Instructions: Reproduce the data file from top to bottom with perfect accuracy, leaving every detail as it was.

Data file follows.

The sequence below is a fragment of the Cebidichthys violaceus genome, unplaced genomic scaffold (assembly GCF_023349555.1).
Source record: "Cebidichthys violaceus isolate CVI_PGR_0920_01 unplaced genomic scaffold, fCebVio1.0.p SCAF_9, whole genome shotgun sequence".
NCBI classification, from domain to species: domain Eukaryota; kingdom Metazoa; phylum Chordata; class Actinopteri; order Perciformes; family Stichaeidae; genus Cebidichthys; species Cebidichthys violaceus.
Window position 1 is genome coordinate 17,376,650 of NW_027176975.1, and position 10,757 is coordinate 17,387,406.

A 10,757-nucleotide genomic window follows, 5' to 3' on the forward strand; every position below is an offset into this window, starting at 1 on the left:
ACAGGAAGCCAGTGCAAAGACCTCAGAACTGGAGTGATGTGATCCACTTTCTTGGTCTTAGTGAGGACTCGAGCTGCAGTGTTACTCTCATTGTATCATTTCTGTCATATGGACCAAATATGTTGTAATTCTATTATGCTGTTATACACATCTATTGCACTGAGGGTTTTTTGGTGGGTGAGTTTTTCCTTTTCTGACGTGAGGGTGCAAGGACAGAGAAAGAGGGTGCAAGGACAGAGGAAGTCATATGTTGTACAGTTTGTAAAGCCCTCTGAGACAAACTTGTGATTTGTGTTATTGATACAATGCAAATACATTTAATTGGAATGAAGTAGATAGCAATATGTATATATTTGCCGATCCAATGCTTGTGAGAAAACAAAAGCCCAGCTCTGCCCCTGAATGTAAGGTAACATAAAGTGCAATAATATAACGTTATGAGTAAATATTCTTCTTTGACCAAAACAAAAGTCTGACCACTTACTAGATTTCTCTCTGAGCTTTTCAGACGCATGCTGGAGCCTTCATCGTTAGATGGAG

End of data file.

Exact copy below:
The sequence below is a fragment of the Cebidichthys violaceus genome, unplaced genomic scaffold (assembly GCF_023349555.1).
Source record: "Cebidichthys violaceus isolate CVI_PGR_0920_01 unplaced genomic scaffold, fCebVio1.0.p SCAF_9, whole genome shotgun sequence".
NCBI classification, from domain to species: domain Eukaryota; kingdom Metazoa; phylum Chordata; class Actinopteri; order Perciformes; family Stichaeidae; genus Cebidichthys; species Cebidichthys violaceus.
Window position 1 is genome coordinate 17,376,650 of NW_027176975.1, and position 10,757 is coordinate 17,387,406.

A 10,757-nucleotide genomic window follows, 5' to 3' on the forward strand; every position below is an offset into this window, starting at 1 on the left:
ACAGGAAGCCAGTGCAAAGACCTCAGAACTGGAGTGATGTGATCCACTTTCTTGGTCTTAGTGAGGACTCGAGCTGCAGTGTTACTCTCATTGTATCATTTCTGTCATATGGACCAAATATGTTGTAATTCTATTATGCTGTTATACACATCTATTGCACTGAGGGTTTTTTGGTGGGTGAGTTTTTCCTTTTCTGACGTGAGGGTGCAAGGACAGAGAAAGAGGGTGCAAGGACAGAGGAAGTCATATGTTGTACAGTTTGTAAAGCCCTCTGAGACAAACTTGTGATTTGTGTTATTGATACAATGCAAATACATTTAATTGGAATGAAGTAGATAGCAATATGTATATATTTGCCGATCCAATGCTTGTGAGAAAACAAAAGCCCAGCTCTGCCCCTGAATGTAAGGTAACATAAAGTGCAATAATATAACGTTATGAGTAAATATTCTTCTTTGACCAAAACAAAAGTCTGACCACTTACTAGATTTCTCTCTGAGCTTTTCAGACGCATGCTGGAGCCTTCATCGTTAGATGGAG